Saturday, June 19, 2010

Saturated Fats

Truth about saturated fats video.

Is God Stupid? video clip

"Saturated fat- purported to be very bad for us- is in fact extremely important in maintaining the health of the cell membrane, which is comprised of at least 50 percent saturated fatty acids. Saturated fats are also needed for the proper utilization of the essential fatty acids, like the omega 3s, the consumption of which has been shown to reduce the risk of heart attacks.

"Saturated fats attempt to normalize cholesterol levels. When saturated fat does raise total cholesterol levels, it has been shown to raise the good HDL in the process. In addition to that, and as we have seen from the Framingham study, consumption of saturated fat, a substance absolutely essential to cellular health, lowers a number of markers used by physicians to determine the risk of coronary heart disease.

"Excess saturated fat, however, can be a problem due to its tendency to make platelets sticky, causing them to aggregate. This could be trouble for cardiovascular system if the high amounts of saturated fat are not kept in check by limiting sugar and by increasing fiber. An adequate intake of vitamin C and the essential fats like the omega-3s from fish and flax can also help the general population counteract eh effects of excess saturated fat.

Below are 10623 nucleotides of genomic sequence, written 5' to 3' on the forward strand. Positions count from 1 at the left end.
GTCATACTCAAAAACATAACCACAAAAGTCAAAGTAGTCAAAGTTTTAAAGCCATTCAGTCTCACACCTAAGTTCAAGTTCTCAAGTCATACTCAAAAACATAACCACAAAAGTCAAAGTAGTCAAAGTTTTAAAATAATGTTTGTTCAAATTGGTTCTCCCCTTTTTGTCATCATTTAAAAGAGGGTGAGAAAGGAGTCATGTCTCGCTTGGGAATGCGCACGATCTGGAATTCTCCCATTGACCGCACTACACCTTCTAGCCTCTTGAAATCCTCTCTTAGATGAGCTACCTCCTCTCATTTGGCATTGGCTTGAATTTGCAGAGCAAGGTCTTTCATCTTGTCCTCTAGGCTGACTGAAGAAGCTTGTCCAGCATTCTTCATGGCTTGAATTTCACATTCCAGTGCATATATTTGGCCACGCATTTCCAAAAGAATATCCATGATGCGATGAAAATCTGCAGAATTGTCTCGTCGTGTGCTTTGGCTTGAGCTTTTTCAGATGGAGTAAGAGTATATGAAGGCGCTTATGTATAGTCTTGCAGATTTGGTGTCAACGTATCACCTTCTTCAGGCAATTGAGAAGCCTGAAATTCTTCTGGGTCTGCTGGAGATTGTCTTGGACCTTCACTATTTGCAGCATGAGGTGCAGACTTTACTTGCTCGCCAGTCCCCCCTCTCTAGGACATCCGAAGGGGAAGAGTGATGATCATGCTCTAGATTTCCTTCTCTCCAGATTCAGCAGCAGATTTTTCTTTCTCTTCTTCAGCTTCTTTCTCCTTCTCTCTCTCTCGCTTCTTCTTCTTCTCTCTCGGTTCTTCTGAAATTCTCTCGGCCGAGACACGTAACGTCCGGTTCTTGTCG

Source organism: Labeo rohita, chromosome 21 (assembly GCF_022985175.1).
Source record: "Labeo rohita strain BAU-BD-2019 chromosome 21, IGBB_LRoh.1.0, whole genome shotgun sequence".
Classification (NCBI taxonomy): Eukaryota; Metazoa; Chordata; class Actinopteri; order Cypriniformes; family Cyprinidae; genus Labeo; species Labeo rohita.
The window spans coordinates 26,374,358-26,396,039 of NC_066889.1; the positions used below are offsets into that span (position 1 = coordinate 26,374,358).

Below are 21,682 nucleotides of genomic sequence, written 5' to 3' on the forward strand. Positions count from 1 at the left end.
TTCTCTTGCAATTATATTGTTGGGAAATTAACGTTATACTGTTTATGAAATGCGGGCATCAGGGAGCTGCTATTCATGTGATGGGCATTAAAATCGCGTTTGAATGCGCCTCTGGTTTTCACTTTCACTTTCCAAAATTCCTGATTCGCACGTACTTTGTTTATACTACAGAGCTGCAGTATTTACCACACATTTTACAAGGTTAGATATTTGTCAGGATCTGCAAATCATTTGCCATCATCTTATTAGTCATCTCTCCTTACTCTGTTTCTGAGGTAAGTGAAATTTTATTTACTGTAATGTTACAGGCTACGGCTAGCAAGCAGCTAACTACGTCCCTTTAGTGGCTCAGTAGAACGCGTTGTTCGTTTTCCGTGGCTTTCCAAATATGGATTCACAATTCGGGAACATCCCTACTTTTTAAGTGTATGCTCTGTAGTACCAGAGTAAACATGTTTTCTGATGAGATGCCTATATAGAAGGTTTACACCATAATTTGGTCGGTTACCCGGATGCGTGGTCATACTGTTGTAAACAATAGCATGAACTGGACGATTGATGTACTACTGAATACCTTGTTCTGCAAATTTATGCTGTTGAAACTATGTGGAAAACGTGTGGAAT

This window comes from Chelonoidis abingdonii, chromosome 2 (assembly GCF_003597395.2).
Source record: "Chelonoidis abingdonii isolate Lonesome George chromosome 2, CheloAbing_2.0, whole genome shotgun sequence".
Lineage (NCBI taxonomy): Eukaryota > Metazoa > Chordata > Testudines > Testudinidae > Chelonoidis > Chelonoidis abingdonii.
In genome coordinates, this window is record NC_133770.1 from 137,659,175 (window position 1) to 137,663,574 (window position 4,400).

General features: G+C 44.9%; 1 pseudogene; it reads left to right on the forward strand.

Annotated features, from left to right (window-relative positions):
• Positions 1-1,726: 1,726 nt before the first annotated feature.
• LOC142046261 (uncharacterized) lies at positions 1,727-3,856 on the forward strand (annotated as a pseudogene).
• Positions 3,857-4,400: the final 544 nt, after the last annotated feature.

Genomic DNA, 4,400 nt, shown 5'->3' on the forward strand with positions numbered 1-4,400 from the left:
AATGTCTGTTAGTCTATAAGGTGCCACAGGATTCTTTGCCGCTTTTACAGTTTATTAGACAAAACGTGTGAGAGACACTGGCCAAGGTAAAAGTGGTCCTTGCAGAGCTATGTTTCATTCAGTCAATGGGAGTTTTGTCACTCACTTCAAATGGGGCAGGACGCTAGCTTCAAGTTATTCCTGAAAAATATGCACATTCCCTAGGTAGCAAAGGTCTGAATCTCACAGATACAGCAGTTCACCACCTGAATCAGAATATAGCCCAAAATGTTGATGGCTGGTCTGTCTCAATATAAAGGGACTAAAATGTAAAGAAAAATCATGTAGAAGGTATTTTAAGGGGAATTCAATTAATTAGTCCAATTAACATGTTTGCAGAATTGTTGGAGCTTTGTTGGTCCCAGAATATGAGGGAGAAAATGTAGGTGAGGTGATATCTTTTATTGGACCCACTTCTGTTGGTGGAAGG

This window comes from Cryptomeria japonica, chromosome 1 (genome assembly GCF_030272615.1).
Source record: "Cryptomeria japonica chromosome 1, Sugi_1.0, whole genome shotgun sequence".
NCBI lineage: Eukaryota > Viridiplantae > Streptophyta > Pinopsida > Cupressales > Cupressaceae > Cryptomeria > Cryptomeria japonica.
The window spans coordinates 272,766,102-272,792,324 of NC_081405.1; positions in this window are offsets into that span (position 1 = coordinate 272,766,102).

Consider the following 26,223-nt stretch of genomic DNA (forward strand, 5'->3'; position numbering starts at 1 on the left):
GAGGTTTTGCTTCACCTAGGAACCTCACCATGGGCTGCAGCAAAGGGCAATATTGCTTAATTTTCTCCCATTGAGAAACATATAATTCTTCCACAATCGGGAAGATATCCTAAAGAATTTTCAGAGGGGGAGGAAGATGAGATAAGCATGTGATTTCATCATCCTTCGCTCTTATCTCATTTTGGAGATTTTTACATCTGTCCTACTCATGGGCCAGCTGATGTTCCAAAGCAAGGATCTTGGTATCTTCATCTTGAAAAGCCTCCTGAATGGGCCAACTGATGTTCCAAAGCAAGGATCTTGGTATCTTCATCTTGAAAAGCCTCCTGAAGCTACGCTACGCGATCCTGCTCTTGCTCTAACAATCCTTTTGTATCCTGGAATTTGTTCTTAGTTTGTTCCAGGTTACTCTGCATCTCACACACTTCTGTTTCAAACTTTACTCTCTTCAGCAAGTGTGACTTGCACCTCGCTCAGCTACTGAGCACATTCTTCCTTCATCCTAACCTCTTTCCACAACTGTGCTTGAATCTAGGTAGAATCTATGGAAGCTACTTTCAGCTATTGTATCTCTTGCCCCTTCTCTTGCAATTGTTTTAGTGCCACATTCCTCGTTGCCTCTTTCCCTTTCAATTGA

"It appears that saturated fat, like cholesterol, isn't the culprit it has been made out to be after all. A recent study of 2000 subjects on a low saturated fat diet for two years showed no reduction in the recurrence of colon tumor precursors. Another 6-year study of 40,000 middle aged American men showed no link between saturated fat and heart disease. In animal studies as well, saturated fat helped to prevent strokes, not cause them. To say that saturated fat causes heart disease is, as numerous researchers are beginning to point out to us: 'Wrong.'" (from Politically Incorrect Nutrition by Michael Barbee, C.D.C, p 26)

A significant risk factor for developing heart disease is high levels of a substance in the blood called lipoprotein(a). This Lp(a) is a 'sticky' variant of LDL cholesterol and appears to help form arterial plaques. Saturated fat lowers levels of this damaging substance while consumption of trans fat raises the amount of Lp(a) in the blood. Cell membranes simply prefer saturated fat, but through their advertising, promoters of the vegetable oil industry have tried to convince us otherwise. A high consumption of polyunsaturated fats, however, has long been connected to the development of cancer and heart disease.

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